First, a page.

It was announced last week that NBC’s The Good Place would be ending after its upcoming fourth season. The critically acclaimed comedy by Michael Schur was celebrated for its originality, its genre-bending ambition, and its uniformly excellent cast, but it was always a show with a short shelf life. How do you keep a comedy that high concept going in the long-run, and do you even want to do that when the risk of diluting what made the show so special in the first place is so unavoidable? Fans were undoubtedly disappointed when the announcement was made, but there was also a sense of relief that permeated their messages. Nobody wanted to see The Good Place get dragged out beyond its life span and morph into something so antithetical to what the show stands for. It’s an ending, but on Schur and company’s terms, and we don’t get a lot of that in television these days.
You may have heard, but there’s too much TV right now. There are more shows than ever on the air, spread across a greater number of networks and platforms, and keeping up with it all has become an insurmountable task. I do this for a living and I am still regularly surprised to discover the existence of certain shows and channels. Seriously, does anyone here watch Facebook series? Did you know there’s a supernatural drama on Hulu that’s based on a story written on Wattpad? Audiences’ attentions are more divided than ever, which has totally shifted the axis of entertainment and what can now be considered popular in a major way. You don’t need tens of millions of viewers a week to be a hit. Hell, for some shows, getting a million pairs of eyeballs per episode is surpassing expectations. All of that means that networks can get a little cagey about cancelling shows if they’re seen as successful enough to warrant continuation.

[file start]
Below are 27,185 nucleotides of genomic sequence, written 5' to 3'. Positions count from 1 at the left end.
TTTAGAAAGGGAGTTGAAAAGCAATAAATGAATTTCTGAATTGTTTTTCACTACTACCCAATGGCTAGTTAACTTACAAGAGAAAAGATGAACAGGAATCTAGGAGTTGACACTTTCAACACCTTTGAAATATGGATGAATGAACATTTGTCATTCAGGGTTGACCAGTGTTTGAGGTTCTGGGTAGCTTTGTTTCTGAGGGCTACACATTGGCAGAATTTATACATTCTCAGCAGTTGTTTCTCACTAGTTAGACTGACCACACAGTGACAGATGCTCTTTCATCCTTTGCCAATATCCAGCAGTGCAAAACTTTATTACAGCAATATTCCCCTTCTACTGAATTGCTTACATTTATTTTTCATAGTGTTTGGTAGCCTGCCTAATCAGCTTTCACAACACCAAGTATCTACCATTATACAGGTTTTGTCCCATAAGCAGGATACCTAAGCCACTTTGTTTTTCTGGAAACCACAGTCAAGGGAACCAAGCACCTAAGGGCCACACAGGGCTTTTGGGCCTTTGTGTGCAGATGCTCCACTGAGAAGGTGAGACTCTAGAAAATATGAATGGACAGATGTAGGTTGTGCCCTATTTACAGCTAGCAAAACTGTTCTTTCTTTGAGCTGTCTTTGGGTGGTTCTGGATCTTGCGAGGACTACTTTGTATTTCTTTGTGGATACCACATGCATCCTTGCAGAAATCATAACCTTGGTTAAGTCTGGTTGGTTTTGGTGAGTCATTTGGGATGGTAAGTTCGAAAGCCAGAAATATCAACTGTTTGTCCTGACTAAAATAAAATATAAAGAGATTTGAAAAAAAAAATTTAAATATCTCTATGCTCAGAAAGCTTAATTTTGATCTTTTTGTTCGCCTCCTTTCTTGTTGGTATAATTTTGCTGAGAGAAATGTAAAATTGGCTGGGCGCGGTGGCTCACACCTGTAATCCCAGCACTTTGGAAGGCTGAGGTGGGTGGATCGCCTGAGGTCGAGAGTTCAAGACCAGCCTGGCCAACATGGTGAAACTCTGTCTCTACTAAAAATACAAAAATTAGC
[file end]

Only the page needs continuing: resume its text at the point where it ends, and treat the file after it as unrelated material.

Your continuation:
Not that cancellation has stopped them lately. Once upon a time, if your favourite show was canned, you had to write letters to the network to let your protests be known. Now, anyone can start a Change.org petition or get a hashtag trending, and the chances are that someone will listen to your pleas. Shows get cut down in their critical prime all the time, but now, the chances of revival are greater than ever. Arrested Development helped to kick off this trend in a major way, but the results have been mixed over the past several years. The aforementioned comedy was never able to replicate the magic of those network seasons, and its most recent offering was a tragic shadow of its former self. The Deadwood movie provided a satisfying conclusion for fans, while Lucifer seems more at home on Netflix than it ever did on network television. Even when the results aren’t great, it’s hard to deny the visceral thrill of seeing something you love come back to life. Nothing ends anymore. Well, nothing seems to end on its own terms now. sure, you could get revived, but will that chemistry remain or will you have the proper provisions to finish the story as you so desired? Remember that fourth season of Arrested Development and how painfully obvious it was that the showrunners couldn’t get all the actors together at the same time?